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Issue Five & Reviews

Book Review: The Earth Does Not Get Fat by Julia Prendergast

Review by Nik Shone.

This is a book you should 100% add to your collection. It is above all a story of love and a journey to find the truth behind closed doors.

Julia Prendergast’s debut novel The Earth Does Not Get Fat is a carefully crafted and beautiful piece of Australian literature. In a work that bares the hardships experienced by real people and how that suffering can be spread through generations, Prendergast writes her characters with total affection and an undeniable talent for revealing the brutal realities of their lives. We see in this novel what life can be like for people affected by trauma and dementia, and the series of complicated emotions experienced by the teenage Chelsea when she becomes the full time carer for not only her mother, but her grandfather as well. Chelsea does this all out of love and shows a deep attachment to the both of them and an intrinsic personal need to do it all on her own. Prendergast does not shy from the gritty details of Chelsea’s life as a carer and she does not hesitate to deliver that sense of heartbreak to her readers.

She can’t get up for days at a time and her hair is greasy and her breath is bad. She can’t talk to you and her eyes can’t look at you. And her skin is yellow and wrong. Promise me you won’t think she’s disgusting and horrible. She’s my mum. You can’t be mean to her because she can’t help that she looks revolting…You can’t judge her, please. She looks whacked out and disgusting. You have to remember that she’s really beautiful. (p65-68)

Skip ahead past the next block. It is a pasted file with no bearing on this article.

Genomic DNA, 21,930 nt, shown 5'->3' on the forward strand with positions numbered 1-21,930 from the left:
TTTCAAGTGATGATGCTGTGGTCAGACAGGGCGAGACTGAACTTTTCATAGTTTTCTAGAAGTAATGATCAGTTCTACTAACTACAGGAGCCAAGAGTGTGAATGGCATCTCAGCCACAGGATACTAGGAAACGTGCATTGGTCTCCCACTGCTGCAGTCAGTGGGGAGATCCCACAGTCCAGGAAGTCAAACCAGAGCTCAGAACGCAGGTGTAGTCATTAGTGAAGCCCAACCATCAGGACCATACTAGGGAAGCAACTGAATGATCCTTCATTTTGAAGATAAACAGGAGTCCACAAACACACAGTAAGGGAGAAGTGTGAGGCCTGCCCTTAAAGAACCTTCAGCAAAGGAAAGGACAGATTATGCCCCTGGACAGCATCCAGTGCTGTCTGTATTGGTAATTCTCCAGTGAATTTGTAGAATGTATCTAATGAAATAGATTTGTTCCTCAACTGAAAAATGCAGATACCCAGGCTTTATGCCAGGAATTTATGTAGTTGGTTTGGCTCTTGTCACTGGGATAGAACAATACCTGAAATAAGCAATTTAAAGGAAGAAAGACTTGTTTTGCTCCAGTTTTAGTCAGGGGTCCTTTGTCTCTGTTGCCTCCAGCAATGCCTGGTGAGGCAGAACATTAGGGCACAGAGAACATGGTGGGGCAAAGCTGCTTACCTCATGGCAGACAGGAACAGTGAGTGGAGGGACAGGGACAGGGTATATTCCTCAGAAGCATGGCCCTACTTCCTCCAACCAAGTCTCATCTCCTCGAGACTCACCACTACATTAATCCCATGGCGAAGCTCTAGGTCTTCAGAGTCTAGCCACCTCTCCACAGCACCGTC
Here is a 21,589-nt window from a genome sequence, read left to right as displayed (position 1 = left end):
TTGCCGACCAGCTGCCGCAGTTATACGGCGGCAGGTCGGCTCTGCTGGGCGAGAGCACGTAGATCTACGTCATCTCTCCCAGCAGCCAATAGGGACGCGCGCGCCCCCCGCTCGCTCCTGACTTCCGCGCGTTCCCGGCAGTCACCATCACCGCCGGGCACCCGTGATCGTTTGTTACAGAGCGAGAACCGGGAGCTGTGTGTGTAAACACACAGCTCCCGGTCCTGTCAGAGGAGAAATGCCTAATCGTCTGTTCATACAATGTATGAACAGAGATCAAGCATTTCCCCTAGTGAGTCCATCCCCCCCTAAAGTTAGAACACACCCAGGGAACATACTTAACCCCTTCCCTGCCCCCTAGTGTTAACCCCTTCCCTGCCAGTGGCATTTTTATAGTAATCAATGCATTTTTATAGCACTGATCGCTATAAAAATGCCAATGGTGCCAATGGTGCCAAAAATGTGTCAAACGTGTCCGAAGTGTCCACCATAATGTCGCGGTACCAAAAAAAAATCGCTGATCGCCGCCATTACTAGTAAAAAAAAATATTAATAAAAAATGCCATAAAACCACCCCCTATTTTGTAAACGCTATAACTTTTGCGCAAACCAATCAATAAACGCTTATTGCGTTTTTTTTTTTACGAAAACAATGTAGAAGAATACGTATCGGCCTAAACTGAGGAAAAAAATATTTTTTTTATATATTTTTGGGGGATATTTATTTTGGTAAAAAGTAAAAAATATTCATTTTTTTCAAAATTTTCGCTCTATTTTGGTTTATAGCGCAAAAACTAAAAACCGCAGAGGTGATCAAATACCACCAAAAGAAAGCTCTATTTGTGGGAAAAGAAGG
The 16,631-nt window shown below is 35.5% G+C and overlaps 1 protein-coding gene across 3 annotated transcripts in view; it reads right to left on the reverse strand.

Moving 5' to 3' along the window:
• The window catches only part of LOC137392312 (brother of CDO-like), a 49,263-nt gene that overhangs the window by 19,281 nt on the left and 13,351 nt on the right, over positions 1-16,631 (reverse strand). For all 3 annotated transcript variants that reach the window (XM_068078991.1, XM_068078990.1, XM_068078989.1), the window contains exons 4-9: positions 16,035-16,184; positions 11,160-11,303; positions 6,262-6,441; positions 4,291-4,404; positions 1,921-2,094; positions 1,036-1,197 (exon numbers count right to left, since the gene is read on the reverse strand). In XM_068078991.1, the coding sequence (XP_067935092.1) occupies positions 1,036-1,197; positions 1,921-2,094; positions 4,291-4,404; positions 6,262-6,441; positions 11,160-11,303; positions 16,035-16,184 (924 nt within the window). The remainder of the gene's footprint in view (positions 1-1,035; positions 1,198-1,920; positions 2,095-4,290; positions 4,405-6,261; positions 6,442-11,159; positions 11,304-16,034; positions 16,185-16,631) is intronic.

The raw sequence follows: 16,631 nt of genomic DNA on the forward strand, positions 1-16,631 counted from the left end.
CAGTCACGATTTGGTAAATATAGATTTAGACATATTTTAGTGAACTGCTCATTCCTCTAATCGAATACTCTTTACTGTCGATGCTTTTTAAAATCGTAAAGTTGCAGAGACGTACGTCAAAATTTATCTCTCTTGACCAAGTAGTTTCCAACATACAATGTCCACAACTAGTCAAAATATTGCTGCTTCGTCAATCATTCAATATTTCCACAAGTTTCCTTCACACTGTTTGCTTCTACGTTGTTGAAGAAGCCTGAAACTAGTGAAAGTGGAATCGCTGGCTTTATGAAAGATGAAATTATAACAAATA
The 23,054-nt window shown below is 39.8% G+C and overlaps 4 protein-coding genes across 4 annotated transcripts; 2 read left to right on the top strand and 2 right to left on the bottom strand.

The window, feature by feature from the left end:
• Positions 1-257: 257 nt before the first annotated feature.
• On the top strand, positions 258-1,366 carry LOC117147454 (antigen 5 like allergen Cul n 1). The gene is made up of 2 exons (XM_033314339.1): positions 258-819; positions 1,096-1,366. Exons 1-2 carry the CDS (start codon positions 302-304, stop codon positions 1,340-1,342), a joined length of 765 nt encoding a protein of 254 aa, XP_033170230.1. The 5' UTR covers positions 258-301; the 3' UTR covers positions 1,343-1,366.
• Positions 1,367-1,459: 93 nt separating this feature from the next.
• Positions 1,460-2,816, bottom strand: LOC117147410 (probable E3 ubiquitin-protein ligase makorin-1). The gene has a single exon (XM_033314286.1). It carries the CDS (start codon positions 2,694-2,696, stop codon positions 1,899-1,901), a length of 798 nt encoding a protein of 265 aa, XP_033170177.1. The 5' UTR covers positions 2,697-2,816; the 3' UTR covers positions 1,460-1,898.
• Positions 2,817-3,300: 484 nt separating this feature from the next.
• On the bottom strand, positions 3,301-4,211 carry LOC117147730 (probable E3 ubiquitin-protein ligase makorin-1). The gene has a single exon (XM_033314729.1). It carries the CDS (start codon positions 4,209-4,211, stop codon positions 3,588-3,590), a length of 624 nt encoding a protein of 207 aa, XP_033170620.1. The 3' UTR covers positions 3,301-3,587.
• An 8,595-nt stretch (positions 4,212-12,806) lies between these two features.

The Earth Does Not Get Fat explores typical Australian attitudes and ways of life. And does so in such a way that mirrors Australian life and culture. Chelsea seeks the truth of her mother’s past. She is driven by her love for her family and her will to do the best she can by them despite living under difficult circumstances. The reader is taken on a journey with Chelsea as she learns the truth of her family’s past and of events that changed the course of their lives. Prendergast delivers the story in a realistic Australian voice with a careful love for words and a promise to reveal the horrible truths of this family’s life toward an understanding of their suffering.

The Earth Does Not Get Fat is above all else a story of love. A behind-closed-doors love that shows the unwavering resilience and support Chelsea gives to her mother and her Grandpa. Chelsea sets out to uncover the truth of her family and the traumatic secrets left buried at sea. The story takes the reader behind the curtain into Chelsea’s world and the reader learns with her the secrets of her mother’s life as she patiently listens to the painful, barefaced stories of her past.